From LABOR-L@YorkU.CA Mon Jan 17 06:00:26 2000
Open letter in support of the democratic right to self-determination for Quebec
From Gary Kinsman, 16 January 2000
Below is the open letter as it currently stands with 30 initial signers.
30 is a good number to start with but it has been more difficult to contact people through email than I anticipated so it is going a bit slower than I would like. The list is rather 'boy' heavy as you can see and I hope this can be remedied soon. I am sure once we get the ball rolling that we will get a lot more supporters. A number of suggestions for improvement have been made to the text and most of these I have been able to incorporate in one fashion or another. Judy Rebick is going to do some more editing of the statement to make it more accessible over the next few days and I will send out the final, final version to you soon. But the content is not going to change so you may wish to forward this version to other people who you think may be interested in supporting it. Supporters can contact me at GKinsman@Nickel.Laurentian.ca or by calling (705) 670-1420. Please feel free to contact me if you have any questions. I hope the way I have described you is OK -- if there are any problems please let me know. I am still not quite sure what to do with the supportive organizations. I have begun to make a list of them at the end. Is this what you think is best? Obviously we need to get some more if this list is going to be viable. Please get back to me before Tuesday since on Wed. morning I will try to distribute the letter through as many email networks as I can to get more support. I will also forward this version of the open letter to a few more people over the next couple of days to try to get their support. Take care.
The Chretien government's "Clarity Act" is a cause for alarm for all supporters of democratic rights. This act denies the democratic right of the people of Quebec to decide their own future. It does this through subordinating the right to self-determination of the people of Quebec to the federal parliament of Canada which will now grant itself (and only itself) the right to establish the "clarity" of the question and to determine whether a "clear majority" has expressed itself in any referendum. These are decisions that can only be made by the people of Quebec.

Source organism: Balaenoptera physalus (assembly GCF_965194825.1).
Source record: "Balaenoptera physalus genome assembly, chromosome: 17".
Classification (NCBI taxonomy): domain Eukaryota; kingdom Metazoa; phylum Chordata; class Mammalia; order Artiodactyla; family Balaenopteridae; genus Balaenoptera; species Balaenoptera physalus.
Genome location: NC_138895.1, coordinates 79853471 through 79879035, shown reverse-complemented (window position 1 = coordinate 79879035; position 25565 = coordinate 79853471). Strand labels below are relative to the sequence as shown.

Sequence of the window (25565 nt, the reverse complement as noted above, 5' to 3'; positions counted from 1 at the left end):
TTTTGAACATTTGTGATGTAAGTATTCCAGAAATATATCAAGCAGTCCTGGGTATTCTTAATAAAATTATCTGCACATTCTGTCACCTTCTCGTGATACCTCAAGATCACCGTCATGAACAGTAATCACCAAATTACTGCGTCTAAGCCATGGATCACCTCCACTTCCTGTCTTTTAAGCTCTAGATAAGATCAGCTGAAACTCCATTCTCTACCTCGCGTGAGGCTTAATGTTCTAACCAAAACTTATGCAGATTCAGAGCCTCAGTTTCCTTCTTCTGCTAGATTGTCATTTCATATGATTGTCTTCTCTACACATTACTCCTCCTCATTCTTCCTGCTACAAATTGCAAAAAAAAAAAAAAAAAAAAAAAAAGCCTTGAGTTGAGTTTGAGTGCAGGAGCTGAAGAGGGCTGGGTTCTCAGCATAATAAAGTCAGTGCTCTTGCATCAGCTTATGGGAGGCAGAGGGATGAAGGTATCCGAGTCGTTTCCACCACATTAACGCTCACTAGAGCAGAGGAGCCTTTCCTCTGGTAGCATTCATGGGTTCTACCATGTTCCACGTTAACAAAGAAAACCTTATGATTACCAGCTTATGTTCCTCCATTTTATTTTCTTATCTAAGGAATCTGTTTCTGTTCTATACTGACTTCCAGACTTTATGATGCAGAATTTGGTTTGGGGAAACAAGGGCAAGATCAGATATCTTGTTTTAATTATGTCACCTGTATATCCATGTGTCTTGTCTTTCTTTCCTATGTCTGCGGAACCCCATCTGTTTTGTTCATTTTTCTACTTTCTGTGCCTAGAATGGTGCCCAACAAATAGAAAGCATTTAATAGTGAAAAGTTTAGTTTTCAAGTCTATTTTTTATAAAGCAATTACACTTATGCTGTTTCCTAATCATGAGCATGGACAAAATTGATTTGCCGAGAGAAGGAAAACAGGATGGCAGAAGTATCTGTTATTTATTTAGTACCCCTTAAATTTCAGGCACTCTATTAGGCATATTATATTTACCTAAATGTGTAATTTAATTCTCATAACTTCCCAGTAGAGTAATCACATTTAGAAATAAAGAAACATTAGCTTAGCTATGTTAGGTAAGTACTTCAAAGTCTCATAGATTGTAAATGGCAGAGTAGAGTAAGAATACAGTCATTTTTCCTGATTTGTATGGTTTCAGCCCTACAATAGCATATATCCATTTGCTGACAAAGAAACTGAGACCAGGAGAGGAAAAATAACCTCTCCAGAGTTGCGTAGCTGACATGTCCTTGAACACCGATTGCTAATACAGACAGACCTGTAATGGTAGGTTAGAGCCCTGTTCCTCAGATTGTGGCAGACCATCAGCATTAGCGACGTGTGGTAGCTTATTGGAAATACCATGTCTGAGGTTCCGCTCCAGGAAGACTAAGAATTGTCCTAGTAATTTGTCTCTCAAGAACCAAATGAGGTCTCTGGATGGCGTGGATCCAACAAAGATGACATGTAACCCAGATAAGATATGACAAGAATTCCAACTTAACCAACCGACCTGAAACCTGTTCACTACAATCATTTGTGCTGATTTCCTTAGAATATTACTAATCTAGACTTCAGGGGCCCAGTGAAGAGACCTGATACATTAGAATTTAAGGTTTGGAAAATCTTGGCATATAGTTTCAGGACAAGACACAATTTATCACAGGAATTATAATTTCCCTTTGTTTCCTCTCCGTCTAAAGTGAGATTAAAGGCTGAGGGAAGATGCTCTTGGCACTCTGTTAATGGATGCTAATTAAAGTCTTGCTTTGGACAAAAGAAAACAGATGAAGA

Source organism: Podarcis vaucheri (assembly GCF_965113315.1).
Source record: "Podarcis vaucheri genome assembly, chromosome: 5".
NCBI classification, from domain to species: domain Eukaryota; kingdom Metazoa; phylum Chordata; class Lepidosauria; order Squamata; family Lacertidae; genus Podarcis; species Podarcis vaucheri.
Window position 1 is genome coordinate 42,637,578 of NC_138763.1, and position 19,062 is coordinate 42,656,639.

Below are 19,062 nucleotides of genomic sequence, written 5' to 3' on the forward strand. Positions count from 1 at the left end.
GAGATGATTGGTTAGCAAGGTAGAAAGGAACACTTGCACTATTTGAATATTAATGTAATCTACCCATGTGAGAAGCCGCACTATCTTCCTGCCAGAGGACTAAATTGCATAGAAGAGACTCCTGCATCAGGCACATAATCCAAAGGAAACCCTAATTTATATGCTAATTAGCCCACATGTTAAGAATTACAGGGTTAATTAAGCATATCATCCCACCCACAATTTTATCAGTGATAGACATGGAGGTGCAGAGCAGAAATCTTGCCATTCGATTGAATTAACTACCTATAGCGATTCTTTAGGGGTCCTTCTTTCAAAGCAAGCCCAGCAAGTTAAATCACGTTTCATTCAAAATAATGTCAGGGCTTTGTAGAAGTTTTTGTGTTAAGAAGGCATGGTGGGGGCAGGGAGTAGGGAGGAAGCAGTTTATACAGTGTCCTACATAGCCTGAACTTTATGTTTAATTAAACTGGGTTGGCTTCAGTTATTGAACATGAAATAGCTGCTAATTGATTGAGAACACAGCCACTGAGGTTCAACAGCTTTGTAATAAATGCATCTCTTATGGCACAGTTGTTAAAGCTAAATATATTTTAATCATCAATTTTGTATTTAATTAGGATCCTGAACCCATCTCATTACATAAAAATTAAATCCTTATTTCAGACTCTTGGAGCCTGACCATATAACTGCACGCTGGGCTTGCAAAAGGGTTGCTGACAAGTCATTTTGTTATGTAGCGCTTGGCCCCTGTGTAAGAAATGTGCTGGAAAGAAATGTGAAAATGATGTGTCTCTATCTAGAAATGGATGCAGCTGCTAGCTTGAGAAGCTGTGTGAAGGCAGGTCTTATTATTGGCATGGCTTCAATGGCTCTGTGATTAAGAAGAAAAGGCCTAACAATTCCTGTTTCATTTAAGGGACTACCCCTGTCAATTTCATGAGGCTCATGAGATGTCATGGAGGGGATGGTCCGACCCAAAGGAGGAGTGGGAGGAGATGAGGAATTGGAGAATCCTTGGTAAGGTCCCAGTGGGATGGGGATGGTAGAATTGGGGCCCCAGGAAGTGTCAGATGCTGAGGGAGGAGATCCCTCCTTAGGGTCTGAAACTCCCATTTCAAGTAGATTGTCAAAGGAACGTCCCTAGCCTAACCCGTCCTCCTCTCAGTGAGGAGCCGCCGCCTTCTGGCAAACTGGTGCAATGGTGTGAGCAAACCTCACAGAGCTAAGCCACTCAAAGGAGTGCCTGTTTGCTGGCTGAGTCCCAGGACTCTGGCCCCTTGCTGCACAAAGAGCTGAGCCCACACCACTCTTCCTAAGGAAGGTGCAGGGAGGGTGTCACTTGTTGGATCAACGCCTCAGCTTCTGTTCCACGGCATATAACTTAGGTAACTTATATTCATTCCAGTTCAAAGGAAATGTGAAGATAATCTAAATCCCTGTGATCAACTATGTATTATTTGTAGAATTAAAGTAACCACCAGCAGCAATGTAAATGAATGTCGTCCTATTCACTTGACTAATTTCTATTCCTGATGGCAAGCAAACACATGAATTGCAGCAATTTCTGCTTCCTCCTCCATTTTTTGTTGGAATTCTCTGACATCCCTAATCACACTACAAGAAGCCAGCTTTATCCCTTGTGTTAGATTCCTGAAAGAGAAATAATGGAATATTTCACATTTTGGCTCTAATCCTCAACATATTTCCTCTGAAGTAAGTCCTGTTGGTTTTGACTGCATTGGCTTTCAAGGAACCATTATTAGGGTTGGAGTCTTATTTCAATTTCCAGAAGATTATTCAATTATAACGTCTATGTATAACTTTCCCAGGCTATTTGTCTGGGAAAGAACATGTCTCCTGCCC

The authoritarian "Clarity Act" raises the stakes by requiring something more than a simple majority; and changes the rules by making the federal government the judge of whether Quebec's referendum question is "clear."
This legislation if passed could mean that despite a democratic expression of the people of Quebec in favour of sovereignty (or sovereignty-association) that the federal government, acting unilaterally, would refuse to recognize the result of the democratic process in Quebec by claiming that 50% plus one of the vote was not enough or that the question people had voted on was not "clear" enough and was therefore invalid.
Furthermore the act if passed prevents the federal government from fulfilling its democratic obligation to negotiate in good faith with the government of Quebec following a successful 'yes' vote. These proposals are an affront to all who believe in the democratic right of people and societies to determine their own futures.
Since the narrow defeat of the "yes" side in the 1995 Quebec referendum, the Liberal government has adopted a policy of threats towards Quebec and especially the millions of its people who support sovereignty. There have been no proposals from the federal government that seriously address the national concerns of the people of Quebec, only proposals to restrict the democratic rights of the people of Quebec.
Canada is a multinational country. Aboriginal peoples and the people of Quebec have raised a series of objections to the structure of the federal state in Canada. They have insisted that they -- and they alone as distinct nations -- need to have the right to determine their own futures. We affirm the democratic right of aboriginal peoples and the people of Quebec to self-determination in a context free of coercion. Ottawa's anti-democratic attempt to dispute this right for the people of